It can be a cautionary theme, such as in Drew Barrymore’s Little Girl Lost. Or it can be a discovery of the past, such as in Mary Karr’s memoir as she examines the affects of a family lie. Whether it’s wisdom from a personal or business perspective, in our story-driven culture, readers want something more than a recitation of the facts of someone’s life. That’s the underlying appeal of the growing memoir market.
Early on we identified David’s theme as “A man can restore his family by restoring himself.”
I read everything he wrote, and then we talked over the story for hours to come up with this organizing theme. That decided, we focused on the events relevant to the theme.
John helped me understand the core of my story. I began to see what was important to say and what wasn’t. It changed my perspective.
Each chapter contains some conflict that develops the theme, either physical or emotional or both, through an arc of incremental change. I used an opening value (emotional charge, such as anger or fear or disappointment) and a closing value in each chapter. The change takes place through action seen in the events we used that surrounded the central conflict.
Each chapter leads to the next. Not in a cliffhanger style, but in logical transitions even if they were not sequential.
John’s expertise and guidance throughout the process was not only exemplary, it was engaging.
The story arc is the outward story, the progression of events that David found himself in as a result of his poor decisions. The actions he took to change his situation propelled the story, giving it energy. Actions are relevant to the theme, not because we forced the theme upon the story, but because it naturally emerged from the story.
As the story took shape, we were now driving toward a meaningful conclusion.
This is the inner story. We stripped David’s story of its sentimentality and reached for authentic emotional growth.
Most men won’t read stories that are overly maudlin, but they do appreciate authentic emotion they can identify with. David agreed with me that men don’t want to be told how to feel. Rather they would want to see him being authentic and transparent on the page.
What became clear as we worked deep into the story was that the core event was his journey of emotional discovery, and how he learned to love his family unconditionally.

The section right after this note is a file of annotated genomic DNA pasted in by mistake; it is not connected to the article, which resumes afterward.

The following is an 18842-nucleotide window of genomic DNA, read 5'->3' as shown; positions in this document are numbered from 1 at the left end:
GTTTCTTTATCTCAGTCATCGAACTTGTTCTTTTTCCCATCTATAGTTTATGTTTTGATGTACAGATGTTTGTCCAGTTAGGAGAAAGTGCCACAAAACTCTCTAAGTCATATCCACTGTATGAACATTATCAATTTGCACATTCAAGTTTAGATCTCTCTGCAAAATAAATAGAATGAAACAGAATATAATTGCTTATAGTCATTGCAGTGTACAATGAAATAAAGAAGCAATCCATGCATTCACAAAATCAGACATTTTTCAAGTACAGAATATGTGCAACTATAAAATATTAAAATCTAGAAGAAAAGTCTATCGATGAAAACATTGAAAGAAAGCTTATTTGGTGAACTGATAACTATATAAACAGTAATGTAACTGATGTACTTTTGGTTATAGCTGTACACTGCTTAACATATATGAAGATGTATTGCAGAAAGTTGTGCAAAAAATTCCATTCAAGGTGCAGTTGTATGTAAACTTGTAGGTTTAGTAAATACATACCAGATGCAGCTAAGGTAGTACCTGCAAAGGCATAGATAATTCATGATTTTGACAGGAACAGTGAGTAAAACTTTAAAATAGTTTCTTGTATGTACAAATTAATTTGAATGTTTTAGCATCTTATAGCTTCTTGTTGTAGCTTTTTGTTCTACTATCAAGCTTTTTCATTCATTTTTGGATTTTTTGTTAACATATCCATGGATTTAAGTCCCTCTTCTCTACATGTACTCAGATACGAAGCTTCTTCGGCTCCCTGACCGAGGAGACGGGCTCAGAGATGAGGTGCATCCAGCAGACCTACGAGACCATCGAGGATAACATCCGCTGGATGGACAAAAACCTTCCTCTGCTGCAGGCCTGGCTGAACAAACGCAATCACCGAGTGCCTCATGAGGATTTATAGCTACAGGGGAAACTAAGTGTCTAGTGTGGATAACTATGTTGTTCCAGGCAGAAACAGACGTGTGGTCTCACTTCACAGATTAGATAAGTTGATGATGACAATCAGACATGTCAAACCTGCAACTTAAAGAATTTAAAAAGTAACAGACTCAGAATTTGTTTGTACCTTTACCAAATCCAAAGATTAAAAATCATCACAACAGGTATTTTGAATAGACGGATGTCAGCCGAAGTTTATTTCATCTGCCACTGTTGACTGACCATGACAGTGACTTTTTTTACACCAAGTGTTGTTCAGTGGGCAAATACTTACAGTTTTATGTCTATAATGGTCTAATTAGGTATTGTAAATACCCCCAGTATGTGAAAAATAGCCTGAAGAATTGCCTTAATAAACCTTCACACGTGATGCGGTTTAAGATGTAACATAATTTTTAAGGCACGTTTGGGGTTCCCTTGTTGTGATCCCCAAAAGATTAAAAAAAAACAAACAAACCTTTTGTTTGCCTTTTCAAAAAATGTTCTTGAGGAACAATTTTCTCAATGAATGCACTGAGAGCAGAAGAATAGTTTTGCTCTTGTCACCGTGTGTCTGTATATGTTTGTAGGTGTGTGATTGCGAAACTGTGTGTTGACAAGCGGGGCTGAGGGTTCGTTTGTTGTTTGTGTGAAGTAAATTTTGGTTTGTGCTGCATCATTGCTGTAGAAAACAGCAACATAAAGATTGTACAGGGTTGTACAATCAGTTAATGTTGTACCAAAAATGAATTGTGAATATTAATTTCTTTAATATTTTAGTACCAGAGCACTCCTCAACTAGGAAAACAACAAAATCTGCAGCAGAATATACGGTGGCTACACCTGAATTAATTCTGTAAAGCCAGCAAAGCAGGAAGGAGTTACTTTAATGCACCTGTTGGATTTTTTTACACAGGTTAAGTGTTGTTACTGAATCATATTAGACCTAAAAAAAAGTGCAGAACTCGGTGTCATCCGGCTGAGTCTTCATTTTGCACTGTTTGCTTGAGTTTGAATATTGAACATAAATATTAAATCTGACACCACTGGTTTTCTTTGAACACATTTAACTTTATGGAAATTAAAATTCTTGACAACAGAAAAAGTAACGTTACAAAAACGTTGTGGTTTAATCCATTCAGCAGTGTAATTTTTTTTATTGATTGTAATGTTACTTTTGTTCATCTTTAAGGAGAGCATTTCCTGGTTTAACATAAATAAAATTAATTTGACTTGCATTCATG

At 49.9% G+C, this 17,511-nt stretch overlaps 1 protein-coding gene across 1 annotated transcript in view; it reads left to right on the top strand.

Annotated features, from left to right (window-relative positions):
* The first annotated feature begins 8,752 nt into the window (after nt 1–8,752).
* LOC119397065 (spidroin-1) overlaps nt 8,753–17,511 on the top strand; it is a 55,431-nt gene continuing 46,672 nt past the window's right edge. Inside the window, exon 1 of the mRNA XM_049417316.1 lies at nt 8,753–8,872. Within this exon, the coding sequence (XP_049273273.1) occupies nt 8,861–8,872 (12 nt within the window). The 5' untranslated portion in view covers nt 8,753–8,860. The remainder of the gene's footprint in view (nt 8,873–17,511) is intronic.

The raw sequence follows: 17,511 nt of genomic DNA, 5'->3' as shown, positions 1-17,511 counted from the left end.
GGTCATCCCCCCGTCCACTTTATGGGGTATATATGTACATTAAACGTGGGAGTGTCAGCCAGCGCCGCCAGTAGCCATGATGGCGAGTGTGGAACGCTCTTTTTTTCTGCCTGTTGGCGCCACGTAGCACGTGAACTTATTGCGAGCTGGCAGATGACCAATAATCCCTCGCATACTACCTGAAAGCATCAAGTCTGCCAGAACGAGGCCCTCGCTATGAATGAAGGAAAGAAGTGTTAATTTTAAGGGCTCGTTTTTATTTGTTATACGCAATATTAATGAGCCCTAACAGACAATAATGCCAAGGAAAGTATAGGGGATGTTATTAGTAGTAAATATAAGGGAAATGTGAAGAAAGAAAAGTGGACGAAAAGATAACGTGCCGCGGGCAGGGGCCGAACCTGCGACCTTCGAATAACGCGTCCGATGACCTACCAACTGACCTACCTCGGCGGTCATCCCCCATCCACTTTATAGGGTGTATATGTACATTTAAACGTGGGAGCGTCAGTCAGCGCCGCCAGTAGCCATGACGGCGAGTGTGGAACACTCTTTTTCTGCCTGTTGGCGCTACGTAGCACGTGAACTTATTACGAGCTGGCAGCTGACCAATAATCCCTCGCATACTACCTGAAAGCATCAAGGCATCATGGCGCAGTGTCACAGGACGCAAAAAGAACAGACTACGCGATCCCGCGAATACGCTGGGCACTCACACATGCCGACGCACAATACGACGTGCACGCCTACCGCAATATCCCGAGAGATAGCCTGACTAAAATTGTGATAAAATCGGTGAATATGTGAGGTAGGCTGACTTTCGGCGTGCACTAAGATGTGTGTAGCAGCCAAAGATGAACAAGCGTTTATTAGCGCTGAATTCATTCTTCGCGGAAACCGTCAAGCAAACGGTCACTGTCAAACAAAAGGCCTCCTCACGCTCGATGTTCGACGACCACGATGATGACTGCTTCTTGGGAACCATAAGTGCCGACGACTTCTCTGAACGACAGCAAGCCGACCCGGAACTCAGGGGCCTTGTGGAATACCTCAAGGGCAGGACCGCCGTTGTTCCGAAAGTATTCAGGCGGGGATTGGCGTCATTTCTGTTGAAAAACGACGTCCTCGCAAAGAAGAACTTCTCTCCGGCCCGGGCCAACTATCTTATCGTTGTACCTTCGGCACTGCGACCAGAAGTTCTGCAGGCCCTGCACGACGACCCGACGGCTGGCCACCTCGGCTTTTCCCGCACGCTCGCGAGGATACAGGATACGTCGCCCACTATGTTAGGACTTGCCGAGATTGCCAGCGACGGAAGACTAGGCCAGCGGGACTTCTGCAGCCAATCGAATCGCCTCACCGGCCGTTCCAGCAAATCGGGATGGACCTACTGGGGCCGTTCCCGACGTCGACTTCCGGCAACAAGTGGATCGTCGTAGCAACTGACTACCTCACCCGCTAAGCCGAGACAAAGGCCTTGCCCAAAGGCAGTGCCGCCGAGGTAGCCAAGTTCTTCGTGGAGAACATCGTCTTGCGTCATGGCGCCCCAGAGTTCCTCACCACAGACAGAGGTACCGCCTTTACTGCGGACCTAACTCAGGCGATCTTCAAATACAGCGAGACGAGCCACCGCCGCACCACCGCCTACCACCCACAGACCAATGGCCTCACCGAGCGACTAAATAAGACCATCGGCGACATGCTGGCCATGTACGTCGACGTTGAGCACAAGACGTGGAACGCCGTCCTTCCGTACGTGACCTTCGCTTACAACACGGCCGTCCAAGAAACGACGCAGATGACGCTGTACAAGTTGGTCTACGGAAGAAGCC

Overall Themes and Structure
By the time we neared the end, it became apparent we could modify the theme to “A man can restore his family by being a man of unconditional love and acceptance.” The story contained a universal—a man giving and receiving unconditional love can rebuild his relationship with his family.
That’s something most men want, not all of them receive and is difficult to give. His book has a strong appeal to men. It’s an unsentimental look at how to be loving and mean it, and how that affected his relationship with his daughter, his son, his wife, and his very successful business.
This theme didn’t emerge at the beginning. Rather it went through several iterations until we honed it and then embodied it in the subtitle. One more revision and the book held tightly together, and ended powerfully.
Finally he had his book. The book he’d always dreamed of writing. It was in his hand, ready to pass out to readers.
John’s insights and polishing…took my work to a level recognized as professional and worthy.
Readers aren’t always looking for happy endings. But they do want a satisfying one. One that answers the questions raised through thematic development. David’s story was compelling because it had an arc that led to a conclusion that took readers by the hand and led them through his journey of change, the highs, the lows, the victory and defeats and all the lessons he learned along the way.
Since David speaks all over the East Coast to men’s groups and hunting clubs, he chose to self-publish. He’s very happy with his book and the sales results speak for themselves.
My book consistently sells out each time I speak. It adds real value to every event I attend. If you are thinking about writing a book, I highly recommend John.